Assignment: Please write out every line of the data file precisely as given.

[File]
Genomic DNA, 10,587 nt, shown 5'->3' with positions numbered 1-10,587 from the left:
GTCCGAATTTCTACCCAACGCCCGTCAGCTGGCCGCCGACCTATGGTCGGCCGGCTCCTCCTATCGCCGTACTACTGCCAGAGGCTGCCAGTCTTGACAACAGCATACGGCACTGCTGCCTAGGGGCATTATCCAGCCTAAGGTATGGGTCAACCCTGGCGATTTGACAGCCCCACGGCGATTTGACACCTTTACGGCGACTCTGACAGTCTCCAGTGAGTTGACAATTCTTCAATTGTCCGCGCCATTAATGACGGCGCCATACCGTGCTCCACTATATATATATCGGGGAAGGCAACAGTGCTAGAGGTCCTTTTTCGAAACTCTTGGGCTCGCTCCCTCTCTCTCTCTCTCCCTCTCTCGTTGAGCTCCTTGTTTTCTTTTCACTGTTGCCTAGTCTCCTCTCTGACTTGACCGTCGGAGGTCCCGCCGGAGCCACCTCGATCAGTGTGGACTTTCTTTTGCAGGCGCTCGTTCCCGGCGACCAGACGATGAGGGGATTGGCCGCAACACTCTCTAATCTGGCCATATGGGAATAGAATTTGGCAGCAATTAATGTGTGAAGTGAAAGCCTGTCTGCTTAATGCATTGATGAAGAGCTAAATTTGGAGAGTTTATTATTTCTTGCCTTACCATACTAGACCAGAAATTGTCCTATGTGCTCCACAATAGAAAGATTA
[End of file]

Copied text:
Genomic DNA, 10,587 nt, shown 5'->3' with positions numbered 1-10,587 from the left:
GTCCGAATTTCTACCCAACGCCCGTCAGCTGGCCGCCGACCTATGGTCGGCCGGCTCCTCCTATCGCCGTACTACTGCCAGAGGCTGCCAGTCTTGACAACAGCATACGGCACTGCTGCCTAGGGGCATTATCCAGCCTAAGGTATGGGTCAACCCTGGCGATTTGACAGCCCCACGGCGATTTGACACCTTTACGGCGACTCTGACAGTCTCCAGTGAGTTGACAATTCTTCAATTGTCCGCGCCATTAATGACGGCGCCATACCGTGCTCCACTATATATATATCGGGGAAGGCAACAGTGCTAGAGGTCCTTTTTCGAAACTCTTGGGCTCGCTCCCTCTCTCTCTCTCTCCCTCTCTCGTTGAGCTCCTTGTTTTCTTTTCACTGTTGCCTAGTCTCCTCTCTGACTTGACCGTCGGAGGTCCCGCCGGAGCCACCTCGATCAGTGTGGACTTTCTTTTGCAGGCGCTCGTTCCCGGCGACCAGACGATGAGGGGATTGGCCGCAACACTCTCTAATCTGGCCATATGGGAATAGAATTTGGCAGCAATTAATGTGTGAAGTGAAAGCCTGTCTGCTTAATGCATTGATGAAGAGCTAAATTTGGAGAGTTTATTATTTCTTGCCTTACCATACTAGACCAGAAATTGTCCTATGTGCTCCACAATAGAAAGATTA